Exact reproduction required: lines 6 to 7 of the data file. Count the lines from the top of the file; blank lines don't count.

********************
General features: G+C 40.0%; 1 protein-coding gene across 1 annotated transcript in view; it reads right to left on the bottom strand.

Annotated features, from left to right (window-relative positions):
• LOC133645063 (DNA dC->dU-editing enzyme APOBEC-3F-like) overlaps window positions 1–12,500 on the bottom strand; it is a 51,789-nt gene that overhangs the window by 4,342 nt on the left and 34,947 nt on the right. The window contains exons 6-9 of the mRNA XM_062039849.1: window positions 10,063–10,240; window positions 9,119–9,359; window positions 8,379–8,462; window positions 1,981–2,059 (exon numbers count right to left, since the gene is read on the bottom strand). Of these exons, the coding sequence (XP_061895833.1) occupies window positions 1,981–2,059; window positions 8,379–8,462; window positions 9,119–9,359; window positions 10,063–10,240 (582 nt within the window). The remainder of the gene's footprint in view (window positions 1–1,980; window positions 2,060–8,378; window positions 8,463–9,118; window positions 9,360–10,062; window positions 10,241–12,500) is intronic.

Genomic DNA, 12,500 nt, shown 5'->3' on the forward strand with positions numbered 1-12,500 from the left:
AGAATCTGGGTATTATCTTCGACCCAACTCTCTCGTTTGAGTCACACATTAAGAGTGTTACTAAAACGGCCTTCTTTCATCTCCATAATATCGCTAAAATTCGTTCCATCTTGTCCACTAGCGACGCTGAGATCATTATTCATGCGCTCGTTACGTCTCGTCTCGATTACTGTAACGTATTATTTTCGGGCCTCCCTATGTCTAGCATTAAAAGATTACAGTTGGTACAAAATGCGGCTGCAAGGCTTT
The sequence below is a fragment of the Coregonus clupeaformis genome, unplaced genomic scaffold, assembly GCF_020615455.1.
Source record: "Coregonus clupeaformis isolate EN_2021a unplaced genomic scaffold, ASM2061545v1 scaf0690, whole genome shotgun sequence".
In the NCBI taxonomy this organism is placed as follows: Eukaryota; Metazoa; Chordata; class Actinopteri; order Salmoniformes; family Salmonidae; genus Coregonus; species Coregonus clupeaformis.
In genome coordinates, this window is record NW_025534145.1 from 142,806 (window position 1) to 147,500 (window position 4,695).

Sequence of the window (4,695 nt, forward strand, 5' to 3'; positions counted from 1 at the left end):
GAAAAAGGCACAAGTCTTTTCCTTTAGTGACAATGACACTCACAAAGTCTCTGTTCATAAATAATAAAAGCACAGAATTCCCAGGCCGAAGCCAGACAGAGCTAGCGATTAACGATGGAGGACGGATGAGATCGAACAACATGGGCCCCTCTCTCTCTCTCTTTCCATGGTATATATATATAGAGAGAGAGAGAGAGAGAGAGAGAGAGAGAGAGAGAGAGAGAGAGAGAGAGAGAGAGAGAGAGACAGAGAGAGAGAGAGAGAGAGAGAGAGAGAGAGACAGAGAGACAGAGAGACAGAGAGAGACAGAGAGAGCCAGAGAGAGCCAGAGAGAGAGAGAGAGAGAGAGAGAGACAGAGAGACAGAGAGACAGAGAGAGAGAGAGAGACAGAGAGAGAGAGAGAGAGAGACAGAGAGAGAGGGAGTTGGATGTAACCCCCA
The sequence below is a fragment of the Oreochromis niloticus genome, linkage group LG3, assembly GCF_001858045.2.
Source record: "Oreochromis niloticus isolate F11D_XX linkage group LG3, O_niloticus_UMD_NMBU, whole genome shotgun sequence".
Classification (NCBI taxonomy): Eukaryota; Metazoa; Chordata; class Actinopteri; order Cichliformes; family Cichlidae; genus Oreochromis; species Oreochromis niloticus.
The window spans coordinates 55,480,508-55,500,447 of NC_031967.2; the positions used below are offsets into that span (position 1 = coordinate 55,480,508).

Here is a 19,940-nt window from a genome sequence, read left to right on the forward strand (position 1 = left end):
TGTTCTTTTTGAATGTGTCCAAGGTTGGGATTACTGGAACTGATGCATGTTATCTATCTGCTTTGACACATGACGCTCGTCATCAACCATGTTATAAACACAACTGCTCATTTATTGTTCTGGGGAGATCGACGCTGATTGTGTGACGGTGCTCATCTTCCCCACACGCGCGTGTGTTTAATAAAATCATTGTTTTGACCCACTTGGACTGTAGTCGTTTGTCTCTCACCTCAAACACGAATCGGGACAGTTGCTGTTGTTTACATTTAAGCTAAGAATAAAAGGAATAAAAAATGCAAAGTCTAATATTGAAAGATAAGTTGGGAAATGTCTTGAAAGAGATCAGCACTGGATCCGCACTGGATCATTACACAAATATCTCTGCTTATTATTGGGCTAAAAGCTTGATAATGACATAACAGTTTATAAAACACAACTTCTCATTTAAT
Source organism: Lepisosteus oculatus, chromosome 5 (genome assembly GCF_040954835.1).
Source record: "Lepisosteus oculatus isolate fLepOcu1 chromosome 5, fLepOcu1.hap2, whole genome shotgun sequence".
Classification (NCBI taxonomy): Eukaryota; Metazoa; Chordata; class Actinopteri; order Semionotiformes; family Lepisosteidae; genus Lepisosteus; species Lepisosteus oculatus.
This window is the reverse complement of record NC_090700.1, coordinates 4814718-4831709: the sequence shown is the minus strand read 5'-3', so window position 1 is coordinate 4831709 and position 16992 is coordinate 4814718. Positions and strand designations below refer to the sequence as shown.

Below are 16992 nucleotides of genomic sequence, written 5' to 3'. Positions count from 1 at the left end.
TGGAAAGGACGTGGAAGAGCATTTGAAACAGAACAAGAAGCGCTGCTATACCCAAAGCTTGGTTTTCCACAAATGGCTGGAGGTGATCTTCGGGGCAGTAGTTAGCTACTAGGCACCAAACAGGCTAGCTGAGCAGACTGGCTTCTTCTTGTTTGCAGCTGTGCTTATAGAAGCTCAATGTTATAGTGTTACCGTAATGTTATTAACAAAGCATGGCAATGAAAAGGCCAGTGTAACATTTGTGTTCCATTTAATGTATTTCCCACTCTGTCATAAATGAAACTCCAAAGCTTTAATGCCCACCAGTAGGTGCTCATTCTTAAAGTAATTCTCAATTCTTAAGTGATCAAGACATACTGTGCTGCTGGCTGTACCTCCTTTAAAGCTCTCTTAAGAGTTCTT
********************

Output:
The sequence below is a fragment of the Coregonus clupeaformis genome, unplaced genomic scaffold, assembly GCF_020615455.1.
Source record: "Coregonus clupeaformis isolate EN_2021a unplaced genomic scaffold, ASM2061545v1 scaf0690, whole genome shotgun sequence".